Dr Richard Doll 1912-2005 set up the national blood service, insisting that Britain avoid the American path of paying donors for their blood writes Mike Walker. In so doing, it established a national system of delivering an essential service based on the values of the NHS.

Richard Doll was born on October 28th 1912 in Hampton. He joined the Communist Party in his student years and graduated from St Thomas’ hospital in 1937. He went on to become the most successful epidemiologist of the twentieth century and is credited with turning it into an evidence driven science.
During the war he served on a hospital ship as part of the Royal Medical Corps.
Doll helped set up the national blood service, insisting that Britain avoid the American path of paying donors for their blood. His war years experience spent in the RAMC, helped to shape his outlook of the establishment of a national health service free at point of use and universally available.
Doll was involved along with a generation of progressive doctors, in the Socialist Medical Association, which did much to promote the establishment of the NHS prior to WW2 and with the incoming Labour government.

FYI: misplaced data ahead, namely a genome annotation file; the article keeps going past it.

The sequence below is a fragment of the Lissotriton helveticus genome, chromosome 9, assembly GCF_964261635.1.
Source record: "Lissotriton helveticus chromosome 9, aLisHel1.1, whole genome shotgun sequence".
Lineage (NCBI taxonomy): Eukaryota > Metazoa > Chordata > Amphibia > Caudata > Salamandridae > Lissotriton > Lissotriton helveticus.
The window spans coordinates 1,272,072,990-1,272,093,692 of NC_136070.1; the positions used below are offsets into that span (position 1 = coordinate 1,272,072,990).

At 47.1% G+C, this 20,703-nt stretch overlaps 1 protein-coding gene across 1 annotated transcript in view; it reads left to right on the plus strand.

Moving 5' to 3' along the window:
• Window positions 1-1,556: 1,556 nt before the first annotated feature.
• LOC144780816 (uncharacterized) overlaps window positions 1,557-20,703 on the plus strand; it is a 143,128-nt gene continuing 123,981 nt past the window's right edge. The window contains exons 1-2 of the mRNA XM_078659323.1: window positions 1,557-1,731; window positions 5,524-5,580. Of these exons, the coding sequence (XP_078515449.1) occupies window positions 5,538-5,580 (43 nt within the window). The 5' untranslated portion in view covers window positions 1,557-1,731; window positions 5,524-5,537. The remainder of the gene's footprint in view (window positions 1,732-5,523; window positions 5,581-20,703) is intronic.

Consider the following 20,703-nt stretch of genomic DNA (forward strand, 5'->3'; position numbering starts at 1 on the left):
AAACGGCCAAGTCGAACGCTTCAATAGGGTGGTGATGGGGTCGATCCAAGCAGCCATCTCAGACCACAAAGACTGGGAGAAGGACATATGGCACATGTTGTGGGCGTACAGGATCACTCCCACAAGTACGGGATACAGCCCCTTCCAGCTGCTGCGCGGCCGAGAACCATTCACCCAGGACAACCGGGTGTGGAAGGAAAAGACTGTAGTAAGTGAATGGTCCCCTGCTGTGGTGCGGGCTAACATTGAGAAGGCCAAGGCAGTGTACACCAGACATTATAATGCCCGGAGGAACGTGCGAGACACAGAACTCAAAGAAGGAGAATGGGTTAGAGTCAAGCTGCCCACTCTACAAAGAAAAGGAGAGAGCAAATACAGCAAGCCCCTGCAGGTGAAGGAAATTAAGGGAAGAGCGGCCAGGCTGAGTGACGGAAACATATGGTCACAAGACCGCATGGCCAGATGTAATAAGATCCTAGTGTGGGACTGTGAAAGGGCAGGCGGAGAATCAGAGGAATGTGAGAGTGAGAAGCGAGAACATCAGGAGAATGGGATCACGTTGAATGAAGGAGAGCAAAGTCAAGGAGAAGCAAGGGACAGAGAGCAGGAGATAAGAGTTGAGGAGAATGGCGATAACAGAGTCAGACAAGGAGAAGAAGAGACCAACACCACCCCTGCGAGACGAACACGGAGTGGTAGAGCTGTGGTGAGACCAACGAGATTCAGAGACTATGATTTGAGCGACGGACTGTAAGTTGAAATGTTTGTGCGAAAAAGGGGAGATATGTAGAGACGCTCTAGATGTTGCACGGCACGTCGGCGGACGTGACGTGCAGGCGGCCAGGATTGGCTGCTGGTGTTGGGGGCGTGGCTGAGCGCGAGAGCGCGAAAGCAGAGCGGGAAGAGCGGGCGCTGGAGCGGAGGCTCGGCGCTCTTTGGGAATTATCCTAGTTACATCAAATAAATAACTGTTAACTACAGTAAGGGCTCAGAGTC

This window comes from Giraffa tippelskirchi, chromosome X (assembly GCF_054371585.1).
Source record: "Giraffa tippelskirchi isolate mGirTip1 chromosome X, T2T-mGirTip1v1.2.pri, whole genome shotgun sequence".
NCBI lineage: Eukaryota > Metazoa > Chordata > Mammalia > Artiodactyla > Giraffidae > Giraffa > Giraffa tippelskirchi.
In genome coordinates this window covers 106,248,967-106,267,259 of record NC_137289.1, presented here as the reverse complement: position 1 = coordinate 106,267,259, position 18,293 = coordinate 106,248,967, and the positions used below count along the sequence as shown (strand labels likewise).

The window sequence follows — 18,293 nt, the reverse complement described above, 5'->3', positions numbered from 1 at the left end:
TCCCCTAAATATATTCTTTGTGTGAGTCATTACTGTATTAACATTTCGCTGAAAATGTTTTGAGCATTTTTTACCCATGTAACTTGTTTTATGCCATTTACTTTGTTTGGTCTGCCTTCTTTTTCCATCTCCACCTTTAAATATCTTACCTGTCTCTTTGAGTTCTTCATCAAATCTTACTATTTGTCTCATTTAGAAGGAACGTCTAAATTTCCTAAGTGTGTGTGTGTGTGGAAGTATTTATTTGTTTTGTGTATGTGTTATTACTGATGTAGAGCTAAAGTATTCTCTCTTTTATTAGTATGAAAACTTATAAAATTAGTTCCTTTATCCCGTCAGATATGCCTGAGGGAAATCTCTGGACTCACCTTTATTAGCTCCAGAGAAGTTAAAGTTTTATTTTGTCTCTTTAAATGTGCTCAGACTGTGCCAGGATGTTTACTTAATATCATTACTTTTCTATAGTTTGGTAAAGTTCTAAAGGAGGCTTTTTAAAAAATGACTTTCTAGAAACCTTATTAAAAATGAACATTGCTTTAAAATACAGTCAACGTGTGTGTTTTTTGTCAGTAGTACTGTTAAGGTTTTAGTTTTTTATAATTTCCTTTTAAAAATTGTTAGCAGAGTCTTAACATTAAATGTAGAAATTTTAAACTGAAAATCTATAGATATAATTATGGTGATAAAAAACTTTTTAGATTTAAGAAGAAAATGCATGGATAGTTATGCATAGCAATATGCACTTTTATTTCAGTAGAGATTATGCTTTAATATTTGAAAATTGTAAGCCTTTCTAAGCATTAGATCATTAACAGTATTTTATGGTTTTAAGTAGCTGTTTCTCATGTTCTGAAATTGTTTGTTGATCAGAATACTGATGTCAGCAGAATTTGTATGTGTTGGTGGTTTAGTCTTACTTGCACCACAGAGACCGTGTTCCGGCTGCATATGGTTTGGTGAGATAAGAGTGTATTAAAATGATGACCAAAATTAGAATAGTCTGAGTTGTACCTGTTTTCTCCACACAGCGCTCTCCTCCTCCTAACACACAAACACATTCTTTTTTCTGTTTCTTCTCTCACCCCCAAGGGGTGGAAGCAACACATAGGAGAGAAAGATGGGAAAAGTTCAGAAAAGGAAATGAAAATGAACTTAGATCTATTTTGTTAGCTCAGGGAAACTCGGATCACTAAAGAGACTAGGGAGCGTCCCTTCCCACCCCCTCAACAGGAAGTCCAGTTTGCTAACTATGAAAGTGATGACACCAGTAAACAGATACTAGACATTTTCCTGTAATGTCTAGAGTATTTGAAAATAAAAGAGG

He was undoubtedly influenced by Henry Ernest Sigerist (1891–1957) American pioneer of "socialised medicine" and the need for health workers to address the fundamental causes of ill health such as poverty, poor diet and housing.
The British Communist Party in the 1940's and 50's organised a small but immensely influential group of radical doctors in the "Sigerist society" 
Doll became famous for his joint scientific work on the link with cancer and smoking being amongst the first to prove, what tobacco companies denied, in a 1950 paper. 
In 1960 he was elected to the Royal Society.
In his later years, Doll was the most influential occupational epidemiologist of his generation, working particularly on exposure limits to asbestos. In many fields he pioneered research, his findings linked work with health and he recommended ways in which the work environment could be improved. 
In 1969, Doll moved to Oxford University, to sit as the Regius Professor of Medicine. Working in the Imperial Cancer Research Centre he took part in a study which concluded that tobacco, along with infections and diet, caused between them three quarters of all cancers. This finding became the basis of much of the World Health Organisation's conclusions on environmental pollution and cancer.
In 1996 he was made a Companion of Honour for "services of national importance"
He died on July 24th 2005, aged 92.
Looking back should never be an end in its self. Rather we look at the lives and contributions of characters like Doll, to understand what the founders of the NHS were trying to achieve. This understanding adds urgency and bite to the current struggles to protect our health service on the basis of cooperation.